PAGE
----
TY - JOUR

T1 - Component reliability evaluation on split-stars

AU - Lin, Limei

AU - Huang, Yanze

AU - Wang, Dajin

AU - Xu, Li

N1 - Publisher Copyright:
© 2013 IEEE.

PY - 2019

Y1 - 2019

N2 - The failure of some key vertices in a network, due to either attacks or malfunctioning, may break the network into several disconnected components-the vertices within each component are connected, but there are no connections between components. When this happens, two measures should be of concern: (1) the number of components in the remaining network; and (2) the size of each component. When a given number of 'break vertices' are removed from a network, we hope to have as few components as possible in the remaining network. On the other hand, it is certainly desirable that the components are as large as possible. Therefore both the number of components and the size of the maximal component after removing certain vertices can be a metric of a network's fault tolerability, an important dimension of its robustness. In this paper, we examine the split-star, denoted S_{n}^{2} , in terms of this metric. We prove that when an arbitrary subset of vertices D with |D|\leq 6n-15 is removed from S_{n}^{2} , the remaining network will have at most 3 components, with the largest component having at least n!-|D|-3 vertices. With |D|\leq 8n-21 , the remaining network has at most 4 components, with the largest component's size at least n!-|D|-5. As a theoretical application, the r-component connectivity of S_{n}^{2} is estimated by using the obtained maximal component and the minimal neighbor-set of independent set of size r. Moreover, we present a bound of r-component edge connectivity on S_{n}^{2} by considering the minimal neighbor edge-set of appropriate substructures in S_{n}^{2}.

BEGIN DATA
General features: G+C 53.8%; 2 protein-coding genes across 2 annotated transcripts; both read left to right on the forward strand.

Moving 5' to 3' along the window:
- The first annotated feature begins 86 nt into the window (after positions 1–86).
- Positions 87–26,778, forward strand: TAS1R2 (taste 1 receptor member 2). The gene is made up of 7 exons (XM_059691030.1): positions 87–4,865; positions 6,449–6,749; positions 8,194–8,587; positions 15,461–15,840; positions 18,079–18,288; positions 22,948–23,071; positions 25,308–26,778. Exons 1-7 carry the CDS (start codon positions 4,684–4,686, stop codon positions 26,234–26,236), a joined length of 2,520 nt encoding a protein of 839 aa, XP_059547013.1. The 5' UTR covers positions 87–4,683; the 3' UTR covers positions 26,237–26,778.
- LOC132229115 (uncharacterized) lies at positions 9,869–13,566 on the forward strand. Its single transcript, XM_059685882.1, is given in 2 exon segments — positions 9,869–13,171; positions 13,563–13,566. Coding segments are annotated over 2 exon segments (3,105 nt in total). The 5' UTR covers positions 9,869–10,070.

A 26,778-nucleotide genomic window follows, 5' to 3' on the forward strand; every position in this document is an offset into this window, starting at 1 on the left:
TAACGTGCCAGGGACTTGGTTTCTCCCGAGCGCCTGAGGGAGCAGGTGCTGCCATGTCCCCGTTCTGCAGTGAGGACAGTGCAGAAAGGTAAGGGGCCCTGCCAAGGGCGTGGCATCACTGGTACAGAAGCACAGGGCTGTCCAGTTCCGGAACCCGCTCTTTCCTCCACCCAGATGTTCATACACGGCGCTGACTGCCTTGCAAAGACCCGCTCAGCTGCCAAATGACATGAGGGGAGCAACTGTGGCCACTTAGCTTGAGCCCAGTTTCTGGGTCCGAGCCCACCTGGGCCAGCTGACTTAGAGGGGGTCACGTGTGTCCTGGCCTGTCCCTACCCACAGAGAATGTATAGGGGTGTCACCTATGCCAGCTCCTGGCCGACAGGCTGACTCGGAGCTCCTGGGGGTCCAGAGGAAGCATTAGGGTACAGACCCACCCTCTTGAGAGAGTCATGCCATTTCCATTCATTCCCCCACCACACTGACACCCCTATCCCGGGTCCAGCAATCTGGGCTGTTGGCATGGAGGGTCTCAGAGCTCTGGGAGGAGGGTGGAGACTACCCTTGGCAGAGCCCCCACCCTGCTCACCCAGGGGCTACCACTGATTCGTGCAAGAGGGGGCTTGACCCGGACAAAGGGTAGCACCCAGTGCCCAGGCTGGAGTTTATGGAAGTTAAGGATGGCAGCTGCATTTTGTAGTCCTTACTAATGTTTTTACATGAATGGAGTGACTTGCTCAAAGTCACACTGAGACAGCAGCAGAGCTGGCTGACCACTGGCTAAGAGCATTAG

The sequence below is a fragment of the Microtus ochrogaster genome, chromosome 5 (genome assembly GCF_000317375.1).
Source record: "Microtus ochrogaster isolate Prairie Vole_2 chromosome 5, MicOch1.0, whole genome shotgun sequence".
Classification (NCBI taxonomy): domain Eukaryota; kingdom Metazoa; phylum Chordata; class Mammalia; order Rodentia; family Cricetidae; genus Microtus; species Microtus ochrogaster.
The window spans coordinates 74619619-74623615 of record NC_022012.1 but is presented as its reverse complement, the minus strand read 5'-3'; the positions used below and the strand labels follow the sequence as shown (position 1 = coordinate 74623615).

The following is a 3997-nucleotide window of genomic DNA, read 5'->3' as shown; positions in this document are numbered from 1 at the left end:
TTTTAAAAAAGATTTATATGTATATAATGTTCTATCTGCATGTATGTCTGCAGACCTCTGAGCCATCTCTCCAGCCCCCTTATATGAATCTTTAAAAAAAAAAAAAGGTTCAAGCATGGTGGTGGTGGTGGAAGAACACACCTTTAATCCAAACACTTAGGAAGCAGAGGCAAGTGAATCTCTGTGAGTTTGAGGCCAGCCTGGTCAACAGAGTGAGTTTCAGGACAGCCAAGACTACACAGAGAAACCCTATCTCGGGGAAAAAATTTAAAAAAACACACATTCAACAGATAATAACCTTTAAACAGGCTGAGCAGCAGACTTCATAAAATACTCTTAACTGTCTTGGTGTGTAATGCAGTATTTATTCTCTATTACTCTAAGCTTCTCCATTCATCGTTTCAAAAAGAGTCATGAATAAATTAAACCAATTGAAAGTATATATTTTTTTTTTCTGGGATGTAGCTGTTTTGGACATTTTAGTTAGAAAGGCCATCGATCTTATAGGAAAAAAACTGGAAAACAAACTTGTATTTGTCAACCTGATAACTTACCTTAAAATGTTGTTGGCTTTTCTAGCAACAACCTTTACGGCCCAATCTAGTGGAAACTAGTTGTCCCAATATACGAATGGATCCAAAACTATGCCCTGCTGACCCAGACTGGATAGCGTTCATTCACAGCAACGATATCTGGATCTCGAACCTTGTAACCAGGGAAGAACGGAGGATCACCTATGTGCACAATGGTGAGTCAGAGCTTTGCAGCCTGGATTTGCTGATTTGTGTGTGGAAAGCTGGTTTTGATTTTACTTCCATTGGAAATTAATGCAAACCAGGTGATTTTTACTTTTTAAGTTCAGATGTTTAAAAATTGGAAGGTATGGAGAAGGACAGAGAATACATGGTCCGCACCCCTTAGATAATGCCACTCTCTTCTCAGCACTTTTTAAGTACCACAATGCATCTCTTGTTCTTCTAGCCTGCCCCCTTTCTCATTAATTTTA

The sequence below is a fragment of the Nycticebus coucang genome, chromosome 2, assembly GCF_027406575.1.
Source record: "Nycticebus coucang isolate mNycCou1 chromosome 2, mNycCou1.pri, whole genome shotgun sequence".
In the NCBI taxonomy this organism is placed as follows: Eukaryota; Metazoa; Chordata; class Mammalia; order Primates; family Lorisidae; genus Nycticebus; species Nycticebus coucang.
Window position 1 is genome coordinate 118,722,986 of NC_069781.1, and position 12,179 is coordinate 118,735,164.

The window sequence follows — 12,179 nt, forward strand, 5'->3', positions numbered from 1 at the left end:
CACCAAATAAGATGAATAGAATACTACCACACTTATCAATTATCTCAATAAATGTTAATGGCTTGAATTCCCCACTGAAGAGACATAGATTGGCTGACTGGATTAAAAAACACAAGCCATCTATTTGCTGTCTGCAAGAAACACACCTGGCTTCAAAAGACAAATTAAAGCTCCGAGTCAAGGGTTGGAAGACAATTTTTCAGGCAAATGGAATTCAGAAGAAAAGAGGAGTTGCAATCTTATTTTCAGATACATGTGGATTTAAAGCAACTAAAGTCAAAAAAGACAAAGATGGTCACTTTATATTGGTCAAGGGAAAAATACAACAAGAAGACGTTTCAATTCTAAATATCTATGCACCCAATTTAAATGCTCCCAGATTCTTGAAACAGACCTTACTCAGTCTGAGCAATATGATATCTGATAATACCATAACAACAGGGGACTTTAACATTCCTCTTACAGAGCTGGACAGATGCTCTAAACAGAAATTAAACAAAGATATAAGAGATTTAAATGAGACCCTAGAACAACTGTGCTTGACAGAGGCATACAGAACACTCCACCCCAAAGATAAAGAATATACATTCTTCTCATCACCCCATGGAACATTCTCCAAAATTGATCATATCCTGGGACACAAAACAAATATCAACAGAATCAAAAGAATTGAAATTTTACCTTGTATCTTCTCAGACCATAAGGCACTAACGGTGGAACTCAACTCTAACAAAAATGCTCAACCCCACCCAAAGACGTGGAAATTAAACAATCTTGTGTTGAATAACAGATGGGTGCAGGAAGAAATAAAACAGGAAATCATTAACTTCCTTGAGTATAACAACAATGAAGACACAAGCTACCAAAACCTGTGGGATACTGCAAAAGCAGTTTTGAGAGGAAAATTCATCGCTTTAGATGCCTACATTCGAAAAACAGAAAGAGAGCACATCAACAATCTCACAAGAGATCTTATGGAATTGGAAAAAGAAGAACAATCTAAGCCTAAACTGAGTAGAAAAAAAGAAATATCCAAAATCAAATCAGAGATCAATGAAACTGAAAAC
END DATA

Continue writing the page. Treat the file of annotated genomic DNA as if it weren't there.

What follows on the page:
AB - The failure of some key vertices in a network, due to either attacks or malfunctioning, may break the network into several disconnected components-the vertices within each component are connected, but there are no connections between components. When this happens, two measures should be of concern: (1) the number of components in the remaining network; and (2) the size of each component. When a given number of 'break vertices' are removed from a network, we hope to have as few components as possible in the remaining network. On the other hand, it is certainly desirable that the components are as large as possible. Therefore both the number of components and the size of the maximal component after removing certain vertices can be a metric of a network's fault tolerability, an important dimension of its robustness. In this paper, we examine the split-star, denoted S_{n}^{2} , in terms of this metric. We prove that when an arbitrary subset of vertices D with |D|\leq 6n-15 is removed from S_{n}^{2} , the remaining network will have at most 3 components, with the largest component having at least n!-|D|-3 vertices. With |D|\leq 8n-21 , the remaining network has at most 4 components, with the largest component's size at least n!-|D|-5. As a theoretical application, the r-component connectivity of S_{n}^{2} is estimated by using the obtained maximal component and the minimal neighbor-set of independent set of size r. Moreover, we present a bound of r-component edge connectivity on S_{n}^{2} by considering the minimal neighbor edge-set of appropriate substructures in S_{n}^{2}.

KW - Reliability

KW - component (edge) connectivity

KW - fault tolerance

KW - linearly many faults

KW - split-stars

UR - http://www.scopus.com/inward/record.url?scp=85077751328&partnerID=8YFLogxK

U2 - 10.1109/ACCESS.2019.2946705

DO - 10.1109/ACCESS.2019.2946705

M3 - Article

AN - SCOPUS:85077751328

SN - 2169-3536

VL - 7

SP - 147939

EP - 147953

JO - IEEE Access

JF - IEEE Access

M1 - 8865023

ER -